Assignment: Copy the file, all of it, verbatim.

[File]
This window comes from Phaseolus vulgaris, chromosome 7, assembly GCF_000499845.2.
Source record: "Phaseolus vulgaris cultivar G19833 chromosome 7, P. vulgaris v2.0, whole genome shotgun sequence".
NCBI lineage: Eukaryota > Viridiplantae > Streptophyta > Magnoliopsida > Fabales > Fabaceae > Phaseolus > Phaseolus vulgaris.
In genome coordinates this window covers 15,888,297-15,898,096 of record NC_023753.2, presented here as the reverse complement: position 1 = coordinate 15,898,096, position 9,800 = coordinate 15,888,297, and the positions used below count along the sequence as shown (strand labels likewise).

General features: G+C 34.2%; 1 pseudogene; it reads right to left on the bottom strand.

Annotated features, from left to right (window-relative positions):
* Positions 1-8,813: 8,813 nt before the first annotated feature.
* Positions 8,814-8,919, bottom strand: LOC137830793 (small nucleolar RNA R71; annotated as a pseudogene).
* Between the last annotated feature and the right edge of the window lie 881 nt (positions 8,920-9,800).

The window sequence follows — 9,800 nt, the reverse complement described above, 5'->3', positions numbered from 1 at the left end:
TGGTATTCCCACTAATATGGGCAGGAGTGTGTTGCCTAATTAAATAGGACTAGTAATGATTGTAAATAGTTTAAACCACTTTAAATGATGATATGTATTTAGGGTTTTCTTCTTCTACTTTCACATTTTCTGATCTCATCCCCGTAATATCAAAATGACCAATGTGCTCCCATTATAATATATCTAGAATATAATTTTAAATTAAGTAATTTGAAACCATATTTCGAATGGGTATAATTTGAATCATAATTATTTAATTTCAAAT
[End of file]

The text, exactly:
This window comes from Phaseolus vulgaris, chromosome 7, assembly GCF_000499845.2.
Source record: "Phaseolus vulgaris cultivar G19833 chromosome 7, P. vulgaris v2.0, whole genome shotgun sequence".
NCBI lineage: Eukaryota > Viridiplantae > Streptophyta > Magnoliopsida > Fabales > Fabaceae > Phaseolus > Phaseolus vulgaris.
In genome coordinates this window covers 15,888,297-15,898,096 of record NC_023753.2, presented here as the reverse complement: position 1 = coordinate 15,898,096, position 9,800 = coordinate 15,888,297, and the positions used below count along the sequence as shown (strand labels likewise).

General features: G+C 34.2%; 1 pseudogene; it reads right to left on the bottom strand.

Annotated features, from left to right (window-relative positions):
* Positions 1-8,813: 8,813 nt before the first annotated feature.
* Positions 8,814-8,919, bottom strand: LOC137830793 (small nucleolar RNA R71; annotated as a pseudogene).
* Between the last annotated feature and the right edge of the window lie 881 nt (positions 8,920-9,800).

The window sequence follows — 9,800 nt, the reverse complement described above, 5'->3', positions numbered from 1 at the left end:
TGGTATTCCCACTAATATGGGCAGGAGTGTGTTGCCTAATTAAATAGGACTAGTAATGATTGTAAATAGTTTAAACCACTTTAAATGATGATATGTATTTAGGGTTTTCTTCTTCTACTTTCACATTTTCTGATCTCATCCCCGTAATATCAAAATGACCAATGTGCTCCCATTATAATATATCTAGAATATAATTTTAAATTAAGTAATTTGAAACCATATTTCGAATGGGTATAATTTGAATCATAATTATTTAATTTCAAAT